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Remote work spiked during the pandemic, from about 6 percent of full workdays in the U.S. to more than 50 percent in the spring of 2020. Since then, it’s steadily decreased and since early 2023 has hovered around 28 percent. Many executives believe it’s time to come back to the office: Jamie Dimon, CEO of JPMorgan, has declared himself a remote-work skeptic; Mark Zuckerberg has declared that engineers “get more done” in the office; and Google’s chief people officer recently told employees that office attendance would factor into performance reviews. Even Zoom’s leadership wants employees back in person two days a week.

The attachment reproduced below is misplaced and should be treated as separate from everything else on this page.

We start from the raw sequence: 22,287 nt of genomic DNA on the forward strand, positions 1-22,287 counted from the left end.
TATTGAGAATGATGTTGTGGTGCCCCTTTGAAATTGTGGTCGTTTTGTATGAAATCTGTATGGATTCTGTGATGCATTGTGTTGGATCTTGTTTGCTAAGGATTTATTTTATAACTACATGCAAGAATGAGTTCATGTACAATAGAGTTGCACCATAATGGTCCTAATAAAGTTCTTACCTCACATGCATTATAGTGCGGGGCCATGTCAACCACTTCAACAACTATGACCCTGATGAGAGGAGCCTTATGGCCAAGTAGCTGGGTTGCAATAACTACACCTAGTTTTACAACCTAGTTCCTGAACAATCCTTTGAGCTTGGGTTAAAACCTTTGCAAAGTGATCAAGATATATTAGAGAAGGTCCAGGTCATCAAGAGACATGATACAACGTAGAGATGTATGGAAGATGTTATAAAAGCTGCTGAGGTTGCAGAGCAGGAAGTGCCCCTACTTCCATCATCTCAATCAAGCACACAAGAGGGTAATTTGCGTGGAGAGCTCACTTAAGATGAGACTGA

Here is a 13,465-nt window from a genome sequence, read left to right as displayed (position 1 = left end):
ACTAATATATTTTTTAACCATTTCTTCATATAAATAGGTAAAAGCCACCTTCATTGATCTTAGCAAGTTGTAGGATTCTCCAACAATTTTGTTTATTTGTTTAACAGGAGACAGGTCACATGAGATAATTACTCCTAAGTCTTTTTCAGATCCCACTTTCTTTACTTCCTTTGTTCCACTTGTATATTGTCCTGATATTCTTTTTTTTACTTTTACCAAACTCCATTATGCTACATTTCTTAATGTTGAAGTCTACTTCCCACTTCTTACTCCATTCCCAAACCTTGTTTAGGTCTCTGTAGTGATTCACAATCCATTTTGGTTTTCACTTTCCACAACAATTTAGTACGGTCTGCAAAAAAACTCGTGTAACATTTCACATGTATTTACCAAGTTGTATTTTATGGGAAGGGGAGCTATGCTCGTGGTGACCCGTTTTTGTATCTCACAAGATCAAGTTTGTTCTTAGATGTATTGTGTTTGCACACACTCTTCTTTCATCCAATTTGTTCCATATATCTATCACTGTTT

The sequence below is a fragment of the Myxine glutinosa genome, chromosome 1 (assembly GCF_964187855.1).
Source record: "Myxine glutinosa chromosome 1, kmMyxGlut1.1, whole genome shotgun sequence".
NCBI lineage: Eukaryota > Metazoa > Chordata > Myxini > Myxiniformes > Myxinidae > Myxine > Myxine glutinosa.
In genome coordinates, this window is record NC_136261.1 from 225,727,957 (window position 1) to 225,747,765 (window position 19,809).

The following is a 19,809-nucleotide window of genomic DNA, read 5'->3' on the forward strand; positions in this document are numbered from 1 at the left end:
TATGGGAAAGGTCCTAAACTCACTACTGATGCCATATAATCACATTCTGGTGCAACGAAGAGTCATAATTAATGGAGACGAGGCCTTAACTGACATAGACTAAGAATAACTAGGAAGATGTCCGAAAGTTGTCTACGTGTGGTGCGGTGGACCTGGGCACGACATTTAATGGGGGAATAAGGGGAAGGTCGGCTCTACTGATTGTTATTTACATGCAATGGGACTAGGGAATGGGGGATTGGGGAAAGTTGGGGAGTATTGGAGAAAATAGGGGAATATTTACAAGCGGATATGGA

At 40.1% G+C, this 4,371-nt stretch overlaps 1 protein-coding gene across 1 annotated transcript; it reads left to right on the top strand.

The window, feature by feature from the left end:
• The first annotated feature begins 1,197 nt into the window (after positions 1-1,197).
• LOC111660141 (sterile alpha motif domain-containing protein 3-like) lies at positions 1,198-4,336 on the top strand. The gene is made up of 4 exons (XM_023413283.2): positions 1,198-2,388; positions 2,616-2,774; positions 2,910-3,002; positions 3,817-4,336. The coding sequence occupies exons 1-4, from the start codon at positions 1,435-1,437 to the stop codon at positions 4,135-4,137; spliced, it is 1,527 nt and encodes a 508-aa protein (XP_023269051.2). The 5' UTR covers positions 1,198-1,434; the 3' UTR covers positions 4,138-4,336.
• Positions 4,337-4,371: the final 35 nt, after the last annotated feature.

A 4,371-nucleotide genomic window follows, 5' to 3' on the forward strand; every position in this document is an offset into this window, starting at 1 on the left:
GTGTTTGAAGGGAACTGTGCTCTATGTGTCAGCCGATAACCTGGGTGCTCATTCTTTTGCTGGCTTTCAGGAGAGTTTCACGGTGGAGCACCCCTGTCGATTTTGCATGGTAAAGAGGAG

The only problem? Not even senior management expects this return-to-office push to work.
The Survey of Business Uncertainty is jointly run by the Atlanta Federal Reserve Bank, the University of Chicago, and Stanford. It surveys senior executives at roughly 500 U.S. businesses across industries and regions each month.
The most recent iteration of the survey, conducted in July 2023, asks: “Looking forward to five years from now, what share of your firm’s full-time employees do you expect to be in each category [fully in person, hybrid, fully remote] in 2028?”
See more HBR charts in Data & Visuals
This article is reprinted from Harvard Business Review with permission. ©2023. All rights reserved.
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